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CA Assembly Chambers. (photo: Kevin Sanders for California Globe)

Which Phrase Should Be Used?

In some states, they try to avoid the term ‘notwithstanding’

By Chris Micheli, January 7, 2023 8:10 am

We often find in California statutes the opening phrase, “notwithstanding any other provision of law.” In other instances, we find the phrase, “except as provided in subdivision (a).” Which phrase should be used? Which phrase should be avoided?

In some states, they try to avoid the term “notwithstanding” to express a limitation of a general provision of the same act. For example, Utah’s Bill Drafting Manual explains, “The term “notwithstanding” is often used as a shortcut to avoid conflicts with other laws. It is preferable for a drafter to rewrite the section so that there is no conflict. If a conflict cannot be avoided, a drafter should specify the existing section that is in conflict and indicate that the provisions of the bill supersede that section. It is important to be as specific as necessary to explain which provision is being superseded. Only if it is impossible to specify a section that is in conflict should a legislative drafter state that the section supersedes conflicting sections.”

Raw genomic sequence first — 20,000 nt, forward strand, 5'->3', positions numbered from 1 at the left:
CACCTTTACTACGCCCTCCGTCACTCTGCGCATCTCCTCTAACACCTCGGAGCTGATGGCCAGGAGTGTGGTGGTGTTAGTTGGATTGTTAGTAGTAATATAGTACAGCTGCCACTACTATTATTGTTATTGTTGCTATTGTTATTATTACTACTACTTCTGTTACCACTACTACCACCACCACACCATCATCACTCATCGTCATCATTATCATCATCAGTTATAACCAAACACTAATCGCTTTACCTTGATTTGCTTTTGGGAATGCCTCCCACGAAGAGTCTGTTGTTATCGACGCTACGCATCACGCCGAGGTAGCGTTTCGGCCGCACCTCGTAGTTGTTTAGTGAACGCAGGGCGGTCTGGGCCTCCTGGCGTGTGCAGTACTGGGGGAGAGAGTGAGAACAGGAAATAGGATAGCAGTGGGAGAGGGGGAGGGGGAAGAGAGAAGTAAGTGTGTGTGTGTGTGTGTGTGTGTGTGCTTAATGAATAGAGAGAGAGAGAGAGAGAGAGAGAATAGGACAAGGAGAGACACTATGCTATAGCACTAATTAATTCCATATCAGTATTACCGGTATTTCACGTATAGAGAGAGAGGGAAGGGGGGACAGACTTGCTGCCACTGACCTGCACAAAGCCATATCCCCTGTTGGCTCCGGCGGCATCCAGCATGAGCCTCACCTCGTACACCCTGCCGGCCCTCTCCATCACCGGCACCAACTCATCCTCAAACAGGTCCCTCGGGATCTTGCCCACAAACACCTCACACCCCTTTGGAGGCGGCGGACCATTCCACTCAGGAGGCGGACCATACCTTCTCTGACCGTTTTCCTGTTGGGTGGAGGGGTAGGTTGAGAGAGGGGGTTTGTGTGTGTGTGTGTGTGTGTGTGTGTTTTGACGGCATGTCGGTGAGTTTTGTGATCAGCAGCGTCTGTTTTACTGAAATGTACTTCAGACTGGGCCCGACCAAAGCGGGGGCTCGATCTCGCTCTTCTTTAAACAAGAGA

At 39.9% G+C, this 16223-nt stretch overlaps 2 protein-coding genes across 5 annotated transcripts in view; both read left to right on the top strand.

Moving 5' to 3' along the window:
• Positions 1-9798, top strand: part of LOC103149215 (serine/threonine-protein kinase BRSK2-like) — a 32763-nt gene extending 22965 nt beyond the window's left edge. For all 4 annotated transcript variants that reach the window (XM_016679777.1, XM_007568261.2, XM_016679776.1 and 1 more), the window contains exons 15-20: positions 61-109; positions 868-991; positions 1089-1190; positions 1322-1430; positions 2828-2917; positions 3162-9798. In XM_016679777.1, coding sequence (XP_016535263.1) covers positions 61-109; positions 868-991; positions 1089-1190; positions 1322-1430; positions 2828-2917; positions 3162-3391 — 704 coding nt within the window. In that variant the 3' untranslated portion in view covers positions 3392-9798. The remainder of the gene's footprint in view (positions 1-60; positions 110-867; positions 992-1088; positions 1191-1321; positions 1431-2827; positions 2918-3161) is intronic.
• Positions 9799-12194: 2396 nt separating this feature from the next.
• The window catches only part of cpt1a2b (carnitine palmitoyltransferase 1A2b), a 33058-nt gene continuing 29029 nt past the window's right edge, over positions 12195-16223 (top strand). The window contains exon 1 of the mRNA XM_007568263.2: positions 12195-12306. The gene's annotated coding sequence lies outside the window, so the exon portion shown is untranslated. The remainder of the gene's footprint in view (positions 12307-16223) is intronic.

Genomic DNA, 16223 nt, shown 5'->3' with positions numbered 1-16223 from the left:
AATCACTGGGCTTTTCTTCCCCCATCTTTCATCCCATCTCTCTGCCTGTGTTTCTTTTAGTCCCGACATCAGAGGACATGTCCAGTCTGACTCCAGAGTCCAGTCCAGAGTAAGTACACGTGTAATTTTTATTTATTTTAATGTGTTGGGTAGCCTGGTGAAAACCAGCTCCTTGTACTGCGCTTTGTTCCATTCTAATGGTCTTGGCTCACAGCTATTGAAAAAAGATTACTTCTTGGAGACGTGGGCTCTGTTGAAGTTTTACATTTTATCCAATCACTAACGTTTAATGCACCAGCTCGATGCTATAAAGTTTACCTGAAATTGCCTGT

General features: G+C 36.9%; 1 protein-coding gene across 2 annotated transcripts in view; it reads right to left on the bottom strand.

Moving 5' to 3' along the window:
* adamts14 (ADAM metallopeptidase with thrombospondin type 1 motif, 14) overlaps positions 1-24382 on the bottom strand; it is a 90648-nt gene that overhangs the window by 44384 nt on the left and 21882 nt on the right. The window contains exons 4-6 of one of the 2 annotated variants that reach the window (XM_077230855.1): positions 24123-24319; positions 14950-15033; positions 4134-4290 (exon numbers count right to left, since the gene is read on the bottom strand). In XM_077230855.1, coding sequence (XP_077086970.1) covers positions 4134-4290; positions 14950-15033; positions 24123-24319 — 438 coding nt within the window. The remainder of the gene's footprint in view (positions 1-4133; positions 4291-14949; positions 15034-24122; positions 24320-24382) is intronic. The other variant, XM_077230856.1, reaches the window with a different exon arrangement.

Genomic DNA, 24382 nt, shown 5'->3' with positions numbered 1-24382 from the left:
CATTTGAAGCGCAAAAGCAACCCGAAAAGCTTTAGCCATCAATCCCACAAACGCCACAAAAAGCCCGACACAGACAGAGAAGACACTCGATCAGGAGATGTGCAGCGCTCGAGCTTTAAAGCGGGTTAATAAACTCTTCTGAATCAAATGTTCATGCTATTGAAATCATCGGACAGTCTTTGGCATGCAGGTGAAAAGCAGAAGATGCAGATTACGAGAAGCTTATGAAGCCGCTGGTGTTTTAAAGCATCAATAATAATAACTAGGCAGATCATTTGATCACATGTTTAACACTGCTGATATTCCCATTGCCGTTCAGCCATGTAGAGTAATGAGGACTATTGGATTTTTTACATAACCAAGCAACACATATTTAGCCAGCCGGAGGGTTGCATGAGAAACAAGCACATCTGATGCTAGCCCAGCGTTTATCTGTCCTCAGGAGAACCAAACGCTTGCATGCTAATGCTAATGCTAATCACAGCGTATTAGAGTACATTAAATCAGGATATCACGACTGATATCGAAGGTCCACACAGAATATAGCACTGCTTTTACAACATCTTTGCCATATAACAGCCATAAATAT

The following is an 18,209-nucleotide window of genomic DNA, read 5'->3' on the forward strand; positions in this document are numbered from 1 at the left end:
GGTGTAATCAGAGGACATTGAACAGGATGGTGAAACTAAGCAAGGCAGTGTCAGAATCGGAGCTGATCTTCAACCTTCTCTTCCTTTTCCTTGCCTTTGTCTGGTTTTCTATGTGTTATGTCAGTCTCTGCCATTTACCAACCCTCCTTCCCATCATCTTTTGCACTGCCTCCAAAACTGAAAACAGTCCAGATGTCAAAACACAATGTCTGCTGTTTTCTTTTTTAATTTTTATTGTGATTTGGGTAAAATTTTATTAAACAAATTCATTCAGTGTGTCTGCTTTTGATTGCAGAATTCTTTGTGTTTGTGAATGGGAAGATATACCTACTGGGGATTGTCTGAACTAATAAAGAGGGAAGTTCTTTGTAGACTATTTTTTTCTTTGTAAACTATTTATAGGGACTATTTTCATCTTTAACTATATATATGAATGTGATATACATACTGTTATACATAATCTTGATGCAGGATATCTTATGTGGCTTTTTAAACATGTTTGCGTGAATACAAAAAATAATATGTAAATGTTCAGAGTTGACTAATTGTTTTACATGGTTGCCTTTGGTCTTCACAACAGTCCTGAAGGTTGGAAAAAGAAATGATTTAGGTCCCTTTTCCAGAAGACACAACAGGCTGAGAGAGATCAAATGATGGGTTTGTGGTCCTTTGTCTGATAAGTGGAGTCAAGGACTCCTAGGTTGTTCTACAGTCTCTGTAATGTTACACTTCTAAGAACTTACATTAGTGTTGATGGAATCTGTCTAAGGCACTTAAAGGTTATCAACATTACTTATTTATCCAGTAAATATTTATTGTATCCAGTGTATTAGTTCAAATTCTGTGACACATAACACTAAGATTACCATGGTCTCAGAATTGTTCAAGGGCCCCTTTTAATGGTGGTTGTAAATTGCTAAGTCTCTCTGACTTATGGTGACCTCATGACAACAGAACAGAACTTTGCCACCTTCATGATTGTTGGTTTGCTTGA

In California, both variations exist in the 29 Codes. The phrase “notwithstanding any other section of law” is rarely used; instead, there are over 2,500 sections that use the phrase “notwithstanding any other provision of law.” On the other hand, the phrase “except as provided in subdivision” appears in nearly 1,400 sections of law.

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4 thoughts on “Which Phrase Should Be Used?

  1. The term notwithstanding is lawyer speak and not surprisingly California uses the term instead of rewriting the sections of laws so that there is no conflict? Maybe California’s Democrats (most of whom are lawyers) that control the legislature could consider eliminating the term? Not likely since most of them are ethically challenged and won’t undertake it unless there’s a payoff for them?

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